California DUI

Administrative Hearing

Certainly, a motion to continue made by the hearing officer should be objected to—and sustained—if it is made before the licensee offers any evidence. Absent no new information produced during the licensee's case for which the hearing officer is unprepared, there are no valid grounds for the continuance (other than, perhaps, the nonappearance of witness subpoenaed by the Department). Any continuance the Department grants itself that is not a response to new evidence is simply the result of negligence; that is, a failure to properly prepare the case.

Counsel may now offer reports, declarations or other documents into evidence. And counsel may now call the client and any other witnesses, including blood-alcohol experts, eyewitnesses and law enforcement officers.

The hearing officer can then cross-examine these witnesses. Rarely, however, are these cross-examinations conducted with any skill.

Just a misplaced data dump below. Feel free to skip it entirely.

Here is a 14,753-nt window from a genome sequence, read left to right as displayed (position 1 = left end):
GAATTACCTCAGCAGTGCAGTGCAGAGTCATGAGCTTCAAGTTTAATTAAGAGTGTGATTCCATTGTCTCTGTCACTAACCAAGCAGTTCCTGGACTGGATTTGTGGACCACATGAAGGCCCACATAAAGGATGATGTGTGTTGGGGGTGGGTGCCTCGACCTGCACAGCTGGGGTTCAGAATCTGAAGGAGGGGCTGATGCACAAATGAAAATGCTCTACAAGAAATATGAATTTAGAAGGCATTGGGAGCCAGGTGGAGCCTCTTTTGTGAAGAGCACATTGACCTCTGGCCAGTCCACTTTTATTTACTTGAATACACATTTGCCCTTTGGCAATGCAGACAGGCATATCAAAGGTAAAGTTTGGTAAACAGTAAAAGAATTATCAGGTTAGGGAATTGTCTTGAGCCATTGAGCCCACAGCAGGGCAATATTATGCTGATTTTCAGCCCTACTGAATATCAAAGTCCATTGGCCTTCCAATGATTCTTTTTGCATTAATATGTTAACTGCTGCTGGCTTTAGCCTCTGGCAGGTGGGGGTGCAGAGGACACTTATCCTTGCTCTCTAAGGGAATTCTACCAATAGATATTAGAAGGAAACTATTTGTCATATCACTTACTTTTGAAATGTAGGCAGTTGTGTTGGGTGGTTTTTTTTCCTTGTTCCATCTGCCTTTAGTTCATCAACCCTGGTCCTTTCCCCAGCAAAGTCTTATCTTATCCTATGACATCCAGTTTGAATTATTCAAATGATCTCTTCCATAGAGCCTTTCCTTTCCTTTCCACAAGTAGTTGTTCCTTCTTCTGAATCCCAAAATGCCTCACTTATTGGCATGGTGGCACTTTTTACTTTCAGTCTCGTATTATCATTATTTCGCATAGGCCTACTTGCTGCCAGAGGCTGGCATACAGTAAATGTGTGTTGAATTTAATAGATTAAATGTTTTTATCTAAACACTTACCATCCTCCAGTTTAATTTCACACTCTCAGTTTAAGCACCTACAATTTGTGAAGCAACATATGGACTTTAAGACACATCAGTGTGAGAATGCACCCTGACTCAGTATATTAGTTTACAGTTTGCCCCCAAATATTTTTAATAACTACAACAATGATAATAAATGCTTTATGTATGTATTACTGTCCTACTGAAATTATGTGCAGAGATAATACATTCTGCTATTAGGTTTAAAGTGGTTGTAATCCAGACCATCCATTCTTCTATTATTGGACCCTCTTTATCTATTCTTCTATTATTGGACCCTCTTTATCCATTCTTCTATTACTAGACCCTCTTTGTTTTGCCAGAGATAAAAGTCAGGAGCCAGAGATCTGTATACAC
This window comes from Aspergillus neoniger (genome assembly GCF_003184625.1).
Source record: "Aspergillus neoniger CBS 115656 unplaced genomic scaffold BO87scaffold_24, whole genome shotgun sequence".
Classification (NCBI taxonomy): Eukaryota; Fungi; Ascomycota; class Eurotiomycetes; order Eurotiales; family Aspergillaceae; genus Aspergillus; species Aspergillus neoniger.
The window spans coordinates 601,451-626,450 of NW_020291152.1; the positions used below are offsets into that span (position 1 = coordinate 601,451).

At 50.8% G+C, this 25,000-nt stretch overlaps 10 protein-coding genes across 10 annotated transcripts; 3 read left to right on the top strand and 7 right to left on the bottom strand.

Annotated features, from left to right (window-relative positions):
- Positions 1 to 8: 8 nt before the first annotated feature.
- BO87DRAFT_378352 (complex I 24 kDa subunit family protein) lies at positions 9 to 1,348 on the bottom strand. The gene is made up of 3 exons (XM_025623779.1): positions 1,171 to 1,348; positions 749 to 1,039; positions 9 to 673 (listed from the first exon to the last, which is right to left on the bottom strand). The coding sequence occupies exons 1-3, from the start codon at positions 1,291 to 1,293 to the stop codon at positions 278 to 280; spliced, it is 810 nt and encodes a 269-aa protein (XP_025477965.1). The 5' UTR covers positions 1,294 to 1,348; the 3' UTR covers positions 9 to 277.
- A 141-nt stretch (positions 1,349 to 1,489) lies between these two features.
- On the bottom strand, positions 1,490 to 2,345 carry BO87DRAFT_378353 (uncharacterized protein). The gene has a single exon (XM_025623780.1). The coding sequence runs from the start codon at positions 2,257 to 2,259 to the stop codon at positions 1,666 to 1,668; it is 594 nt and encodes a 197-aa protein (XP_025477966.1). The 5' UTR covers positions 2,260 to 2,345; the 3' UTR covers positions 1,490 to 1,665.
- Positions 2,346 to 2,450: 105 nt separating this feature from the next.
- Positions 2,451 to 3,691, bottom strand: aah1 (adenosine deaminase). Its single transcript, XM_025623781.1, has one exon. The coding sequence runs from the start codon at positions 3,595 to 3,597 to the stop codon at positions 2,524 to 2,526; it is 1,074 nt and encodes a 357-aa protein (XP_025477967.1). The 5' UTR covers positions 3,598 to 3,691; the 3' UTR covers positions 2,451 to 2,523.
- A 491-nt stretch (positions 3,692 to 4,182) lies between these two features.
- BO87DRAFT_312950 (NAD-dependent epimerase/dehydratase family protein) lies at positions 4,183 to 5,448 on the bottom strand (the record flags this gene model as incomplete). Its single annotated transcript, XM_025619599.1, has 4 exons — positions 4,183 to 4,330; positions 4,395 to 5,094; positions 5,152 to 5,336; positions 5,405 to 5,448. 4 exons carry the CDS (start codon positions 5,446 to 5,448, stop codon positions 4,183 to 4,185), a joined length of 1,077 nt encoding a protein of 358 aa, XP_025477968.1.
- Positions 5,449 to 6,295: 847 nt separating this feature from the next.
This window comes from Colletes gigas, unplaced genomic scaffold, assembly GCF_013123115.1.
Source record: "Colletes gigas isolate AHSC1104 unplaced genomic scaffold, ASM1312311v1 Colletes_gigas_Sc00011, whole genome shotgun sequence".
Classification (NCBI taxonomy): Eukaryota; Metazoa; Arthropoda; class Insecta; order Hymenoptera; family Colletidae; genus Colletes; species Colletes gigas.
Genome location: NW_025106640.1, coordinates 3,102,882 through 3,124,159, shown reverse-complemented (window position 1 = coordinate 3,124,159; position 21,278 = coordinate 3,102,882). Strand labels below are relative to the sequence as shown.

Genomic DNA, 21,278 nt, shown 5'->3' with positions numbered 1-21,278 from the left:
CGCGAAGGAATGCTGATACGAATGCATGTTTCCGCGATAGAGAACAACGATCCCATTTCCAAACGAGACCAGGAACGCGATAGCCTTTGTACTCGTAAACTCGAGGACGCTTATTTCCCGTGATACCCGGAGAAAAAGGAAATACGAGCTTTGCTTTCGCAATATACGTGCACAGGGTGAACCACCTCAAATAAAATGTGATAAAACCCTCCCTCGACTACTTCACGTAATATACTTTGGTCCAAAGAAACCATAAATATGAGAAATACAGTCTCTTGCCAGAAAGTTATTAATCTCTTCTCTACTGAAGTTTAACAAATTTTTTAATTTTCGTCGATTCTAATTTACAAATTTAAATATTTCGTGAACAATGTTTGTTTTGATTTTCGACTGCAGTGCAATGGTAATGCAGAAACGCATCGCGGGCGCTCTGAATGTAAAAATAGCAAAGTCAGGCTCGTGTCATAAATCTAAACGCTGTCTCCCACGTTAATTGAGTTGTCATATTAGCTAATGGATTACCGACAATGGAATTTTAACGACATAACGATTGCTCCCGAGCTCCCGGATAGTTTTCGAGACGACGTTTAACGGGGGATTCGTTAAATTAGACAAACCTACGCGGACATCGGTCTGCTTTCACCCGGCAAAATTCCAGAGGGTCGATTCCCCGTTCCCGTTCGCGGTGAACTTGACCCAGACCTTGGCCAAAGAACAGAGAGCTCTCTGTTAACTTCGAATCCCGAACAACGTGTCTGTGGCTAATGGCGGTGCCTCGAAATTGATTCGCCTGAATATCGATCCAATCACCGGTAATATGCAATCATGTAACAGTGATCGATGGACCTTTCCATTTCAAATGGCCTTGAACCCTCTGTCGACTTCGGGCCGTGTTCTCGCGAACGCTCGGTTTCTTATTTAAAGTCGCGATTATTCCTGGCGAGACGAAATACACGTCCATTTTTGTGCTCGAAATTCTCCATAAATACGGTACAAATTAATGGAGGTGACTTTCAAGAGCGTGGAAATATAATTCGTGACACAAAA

Note: using a declaration or affidavit of the client instead of testimony precludes any cross-examination.

Finally, counsel will be given an opportunity to give a summation.

The burden of proof rests upon the Department to justify its order of suspension. Burge v. DMV, 5 Cal.App.4th 384, 7 Cal.Rptr.2d 5 (1st Dist.1992); Daniels v. DMV, 33 Cal.3d 582, 189 Cal.Rptr. 512, 658 P.2d 1313 (1983). This burden is one of preponderance of the evidence. Vehicle Code § l3557(b)(1) and (2).

The hearing officer almost never renders a decision at the end of the hearing. Rather, the matter is "taken under submission" and a notice is later forwarded by mail to the licensee, with a copy to counsel. This may take anywhere from 2 days to over a month. The notice will be either an "Order of Set Aside" indicating that the license is being reinstated, or a "Notification of Findings and Decision" indicating that the licensee has lost the hearing. Preceding these documents is a sample "Officer's Statement", commonly referred to as a "DS-367", a sworn document which will be offered by the hearing officer as sworn testimony from the arresting officer and, if applicable, breath operator and/or blood technician.

<< Previous | Page 2 of 2 | Next >>

California DUI